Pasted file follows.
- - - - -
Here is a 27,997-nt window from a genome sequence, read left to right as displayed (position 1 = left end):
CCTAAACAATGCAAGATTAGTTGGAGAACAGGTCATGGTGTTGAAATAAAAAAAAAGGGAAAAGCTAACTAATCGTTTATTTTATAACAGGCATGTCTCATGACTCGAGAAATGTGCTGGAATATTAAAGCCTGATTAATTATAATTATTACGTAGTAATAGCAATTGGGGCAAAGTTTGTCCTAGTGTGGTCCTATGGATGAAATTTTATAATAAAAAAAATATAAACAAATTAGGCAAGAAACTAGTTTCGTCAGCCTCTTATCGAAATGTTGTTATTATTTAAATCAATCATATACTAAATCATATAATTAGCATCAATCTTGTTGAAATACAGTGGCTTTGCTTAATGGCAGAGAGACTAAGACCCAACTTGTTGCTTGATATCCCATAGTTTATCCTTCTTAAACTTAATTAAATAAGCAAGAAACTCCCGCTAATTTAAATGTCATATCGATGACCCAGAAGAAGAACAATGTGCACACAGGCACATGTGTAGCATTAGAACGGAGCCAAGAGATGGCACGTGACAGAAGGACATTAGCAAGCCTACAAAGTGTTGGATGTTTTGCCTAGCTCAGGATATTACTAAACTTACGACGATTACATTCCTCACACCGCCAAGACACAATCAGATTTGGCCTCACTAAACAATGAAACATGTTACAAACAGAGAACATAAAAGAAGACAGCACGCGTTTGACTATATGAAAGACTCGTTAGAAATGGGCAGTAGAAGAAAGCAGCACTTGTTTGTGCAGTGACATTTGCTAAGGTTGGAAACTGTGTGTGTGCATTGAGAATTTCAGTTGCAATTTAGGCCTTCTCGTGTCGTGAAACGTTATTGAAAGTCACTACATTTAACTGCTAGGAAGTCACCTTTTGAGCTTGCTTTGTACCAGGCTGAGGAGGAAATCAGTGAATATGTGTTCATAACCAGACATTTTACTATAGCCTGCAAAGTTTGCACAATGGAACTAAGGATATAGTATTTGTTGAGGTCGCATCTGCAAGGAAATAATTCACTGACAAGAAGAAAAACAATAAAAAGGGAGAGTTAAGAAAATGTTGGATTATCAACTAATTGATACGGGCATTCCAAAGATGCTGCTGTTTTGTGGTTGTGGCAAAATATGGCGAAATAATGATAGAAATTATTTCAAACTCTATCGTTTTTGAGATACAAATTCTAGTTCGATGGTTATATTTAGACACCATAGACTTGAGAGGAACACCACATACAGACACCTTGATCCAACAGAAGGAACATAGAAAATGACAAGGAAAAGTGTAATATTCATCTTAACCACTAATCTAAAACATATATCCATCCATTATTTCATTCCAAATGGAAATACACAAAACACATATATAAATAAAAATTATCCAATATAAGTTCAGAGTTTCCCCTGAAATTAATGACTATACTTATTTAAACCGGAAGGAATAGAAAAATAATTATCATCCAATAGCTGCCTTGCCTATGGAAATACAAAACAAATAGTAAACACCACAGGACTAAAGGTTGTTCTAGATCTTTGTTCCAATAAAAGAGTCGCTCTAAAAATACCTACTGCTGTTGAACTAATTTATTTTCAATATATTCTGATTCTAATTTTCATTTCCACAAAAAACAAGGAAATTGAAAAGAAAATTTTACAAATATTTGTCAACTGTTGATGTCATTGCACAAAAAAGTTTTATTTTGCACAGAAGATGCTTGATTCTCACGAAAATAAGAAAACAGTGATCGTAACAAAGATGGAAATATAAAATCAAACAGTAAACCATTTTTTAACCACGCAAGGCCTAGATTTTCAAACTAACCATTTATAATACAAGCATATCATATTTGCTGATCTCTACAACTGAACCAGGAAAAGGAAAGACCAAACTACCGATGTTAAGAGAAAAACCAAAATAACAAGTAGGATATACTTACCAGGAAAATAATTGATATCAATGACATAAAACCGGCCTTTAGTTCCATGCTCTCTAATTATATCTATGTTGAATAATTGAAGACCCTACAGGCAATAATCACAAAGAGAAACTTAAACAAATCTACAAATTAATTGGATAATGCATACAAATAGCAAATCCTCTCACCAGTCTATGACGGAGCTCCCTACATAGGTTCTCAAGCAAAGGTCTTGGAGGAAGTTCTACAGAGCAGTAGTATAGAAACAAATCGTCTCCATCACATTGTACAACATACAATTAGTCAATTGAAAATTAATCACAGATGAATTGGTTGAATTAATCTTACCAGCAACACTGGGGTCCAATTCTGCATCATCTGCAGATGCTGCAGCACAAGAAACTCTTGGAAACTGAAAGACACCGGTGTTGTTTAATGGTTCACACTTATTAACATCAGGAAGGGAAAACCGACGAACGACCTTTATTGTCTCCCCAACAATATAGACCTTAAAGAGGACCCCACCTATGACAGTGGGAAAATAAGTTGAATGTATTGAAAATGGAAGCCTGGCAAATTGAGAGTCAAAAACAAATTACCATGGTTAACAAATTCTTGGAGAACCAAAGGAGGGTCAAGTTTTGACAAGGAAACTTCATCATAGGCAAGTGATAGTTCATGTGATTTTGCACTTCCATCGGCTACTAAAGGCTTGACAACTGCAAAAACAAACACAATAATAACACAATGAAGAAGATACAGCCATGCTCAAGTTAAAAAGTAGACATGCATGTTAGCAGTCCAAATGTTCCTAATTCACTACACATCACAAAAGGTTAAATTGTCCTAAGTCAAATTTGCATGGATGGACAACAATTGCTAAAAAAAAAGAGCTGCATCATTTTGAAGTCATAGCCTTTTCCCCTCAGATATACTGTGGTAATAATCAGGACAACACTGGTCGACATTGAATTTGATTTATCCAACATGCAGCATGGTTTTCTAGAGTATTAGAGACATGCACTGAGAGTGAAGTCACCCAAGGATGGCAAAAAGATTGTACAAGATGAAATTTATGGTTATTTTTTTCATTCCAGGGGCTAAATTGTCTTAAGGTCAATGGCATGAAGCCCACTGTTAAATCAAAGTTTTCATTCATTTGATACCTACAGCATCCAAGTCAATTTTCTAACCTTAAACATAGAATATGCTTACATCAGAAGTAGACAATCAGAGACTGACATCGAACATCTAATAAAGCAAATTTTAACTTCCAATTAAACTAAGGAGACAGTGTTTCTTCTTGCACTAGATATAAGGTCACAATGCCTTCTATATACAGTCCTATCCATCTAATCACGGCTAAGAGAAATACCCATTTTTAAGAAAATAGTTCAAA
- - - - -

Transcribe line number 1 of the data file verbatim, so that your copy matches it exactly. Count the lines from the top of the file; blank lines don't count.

Here is a 27,997-nt window from a genome sequence, read left to right as displayed (position 1 = left end):